In college, I worked briefly for an online magazine. They wanted their staff to be “underground”—or posses originality. I had only joined because I was promised I could write TV reviews, which a rebel that does not make. So when they asked me what made me underground, I answered honestly that I was actually mainstream, hoping they’d see it as subversive, and not just blatant honesty.
This anecdote is a non-sequitur, but it reminded me of the way that hotels are also seeking that underground quality, to be original, authentic, experiential, unique. And while some (read: seemingly all) are launching lifestyle brands, others are using their resources to launch soft brands that position smaller hotels in the leagues with well-known entities.
In fact, Loews Hotels & Resorts recently launched its OE Collection, and I was able to speak with Constantine Dimas, senior vice president and chief business officer at Loews, about why the first hotel under the OE name, the Bisha Hotel & Residences in Toronto, is the perfect blueprint for what OE stands for and what’s to come from this soft brand.
How did OE come about?
We wanted to leverage what Loews had, which is our operational excellence and 65 years of history. We wanted to create a platform for owners of assets that aligned with their interests, and we wanted to cultivate those people in the market that really had a vision and were trying to do something original, so we created the OE Collection. What we’re offering first and foremost is our operational excellence (we’re a management company at our very root), for original experiences on an opt-in ecosystem. Those were our three OEs. We’re dropping everything but keeping the center of Loews. So we created a collection. It’s not a branded collection; it’s a collection of brands
Tell us about the first hotel in the OE Collection?
What we want are visionaries like Charles Khabouth. It’s our first OE address with his Bisha Hotel in Toronto. Charles is a restaurateur and nightlife impresario, a real tastemaker, and an arbiter of style. He has a very clear organizing principle for his hotel, but he’s not a hotelier. He wanted a rock-solid partner that frees him to do what he’s doing.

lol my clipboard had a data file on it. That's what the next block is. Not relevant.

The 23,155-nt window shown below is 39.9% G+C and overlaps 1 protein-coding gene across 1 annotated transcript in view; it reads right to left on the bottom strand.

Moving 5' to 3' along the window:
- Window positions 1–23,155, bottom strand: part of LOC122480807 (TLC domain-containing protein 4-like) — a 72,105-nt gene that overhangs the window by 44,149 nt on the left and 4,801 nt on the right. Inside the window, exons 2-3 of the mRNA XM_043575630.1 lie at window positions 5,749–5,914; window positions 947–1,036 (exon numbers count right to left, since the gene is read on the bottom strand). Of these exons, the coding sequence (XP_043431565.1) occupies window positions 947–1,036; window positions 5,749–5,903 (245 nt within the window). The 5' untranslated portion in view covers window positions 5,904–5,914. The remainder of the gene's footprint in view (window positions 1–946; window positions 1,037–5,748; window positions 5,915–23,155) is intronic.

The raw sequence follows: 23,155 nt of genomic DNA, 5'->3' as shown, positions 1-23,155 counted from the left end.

How do you distinguish a unique property from an original property?
Unique to me is a little bit different. Unique means there is one or that someone is trying to be different. Original means there was a very strong organizing principle and ethos that’s carried throughout that informs not only the style but also the curation of service, delivery, and programming of that hotel.
What we have been seeing in the market, which is why we positioned OE the way we did, is that everyone was hiring a great designer to put beautiful touch points into their hotels. That’s not enough to create a great experience. It’s not enough to create something that’s compelling and causes the guest to come back. For us, there needs to be an organizing principle that is the vision of the owner/developer, something that draws its sensibility from a particular place or particular message. And that for us is originality.
What locations are you interested in?
New York, Miami, Chicago, Los Angeles, San Francisco, and Seattle are the key cities that we’re aggressively pursuing deals, in addition to Toronto, a major gateway city in North America. We’re also looking at two primary markets in Europe of London and Paris and two secondary markets of Berlin and Rome.
What does OE’s pipeline look like?
We’re looking at properties that need to be repositioned and benefit from efficiency and heightened distribution, and we’re also looking at several new builds. The future is promised to no one, but we’re hoping to announce at least two more deals this year.